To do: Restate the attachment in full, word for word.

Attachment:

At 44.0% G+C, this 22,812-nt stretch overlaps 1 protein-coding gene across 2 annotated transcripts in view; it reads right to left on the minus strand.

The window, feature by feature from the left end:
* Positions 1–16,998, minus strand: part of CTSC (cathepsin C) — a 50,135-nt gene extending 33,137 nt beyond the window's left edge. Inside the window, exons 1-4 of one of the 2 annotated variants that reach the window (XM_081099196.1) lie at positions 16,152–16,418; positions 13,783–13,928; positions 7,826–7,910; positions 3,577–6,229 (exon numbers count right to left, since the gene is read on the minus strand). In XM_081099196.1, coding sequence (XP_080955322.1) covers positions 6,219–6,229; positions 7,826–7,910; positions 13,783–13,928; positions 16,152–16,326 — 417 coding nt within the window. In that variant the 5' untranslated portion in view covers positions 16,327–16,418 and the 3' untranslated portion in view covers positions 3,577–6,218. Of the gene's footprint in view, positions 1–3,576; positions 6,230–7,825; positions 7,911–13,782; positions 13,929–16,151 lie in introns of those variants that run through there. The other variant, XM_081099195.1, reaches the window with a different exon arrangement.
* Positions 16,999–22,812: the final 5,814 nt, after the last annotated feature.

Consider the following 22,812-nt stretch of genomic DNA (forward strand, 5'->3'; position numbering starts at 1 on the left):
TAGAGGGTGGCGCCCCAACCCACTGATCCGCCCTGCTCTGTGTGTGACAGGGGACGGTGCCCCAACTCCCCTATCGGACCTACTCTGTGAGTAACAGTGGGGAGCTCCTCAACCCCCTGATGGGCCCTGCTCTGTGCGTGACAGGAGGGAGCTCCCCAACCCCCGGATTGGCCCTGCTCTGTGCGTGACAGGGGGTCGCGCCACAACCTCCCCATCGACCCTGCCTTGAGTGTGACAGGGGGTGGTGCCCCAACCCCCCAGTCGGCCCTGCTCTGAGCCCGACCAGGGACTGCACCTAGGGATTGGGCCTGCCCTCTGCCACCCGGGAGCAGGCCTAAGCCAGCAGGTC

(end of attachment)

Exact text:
At 44.0% G+C, this 22,812-nt stretch overlaps 1 protein-coding gene across 2 annotated transcripts in view; it reads right to left on the minus strand.

The window, feature by feature from the left end:
* Positions 1–16,998, minus strand: part of CTSC (cathepsin C) — a 50,135-nt gene extending 33,137 nt beyond the window's left edge. Inside the window, exons 1-4 of one of the 2 annotated variants that reach the window (XM_081099196.1) lie at positions 16,152–16,418; positions 13,783–13,928; positions 7,826–7,910; positions 3,577–6,229 (exon numbers count right to left, since the gene is read on the minus strand). In XM_081099196.1, coding sequence (XP_080955322.1) covers positions 6,219–6,229; positions 7,826–7,910; positions 13,783–13,928; positions 16,152–16,326 — 417 coding nt within the window. In that variant the 5' untranslated portion in view covers positions 16,327–16,418 and the 3' untranslated portion in view covers positions 3,577–6,218. Of the gene's footprint in view, positions 1–3,576; positions 6,230–7,825; positions 7,911–13,782; positions 13,929–16,151 lie in introns of those variants that run through there. The other variant, XM_081099195.1, reaches the window with a different exon arrangement.
* Positions 16,999–22,812: the final 5,814 nt, after the last annotated feature.

Consider the following 22,812-nt stretch of genomic DNA (forward strand, 5'->3'; position numbering starts at 1 on the left):
TAGAGGGTGGCGCCCCAACCCACTGATCCGCCCTGCTCTGTGTGTGACAGGGGACGGTGCCCCAACTCCCCTATCGGACCTACTCTGTGAGTAACAGTGGGGAGCTCCTCAACCCCCTGATGGGCCCTGCTCTGTGCGTGACAGGAGGGAGCTCCCCAACCCCCGGATTGGCCCTGCTCTGTGCGTGACAGGGGGTCGCGCCACAACCTCCCCATCGACCCTGCCTTGAGTGTGACAGGGGGTGGTGCCCCAACCCCCCAGTCGGCCCTGCTCTGAGCCCGACCAGGGACTGCACCTAGGGATTGGGCCTGCCCTCTGCCACCCGGGAGCAGGCCTAAGCCAGCAGGTC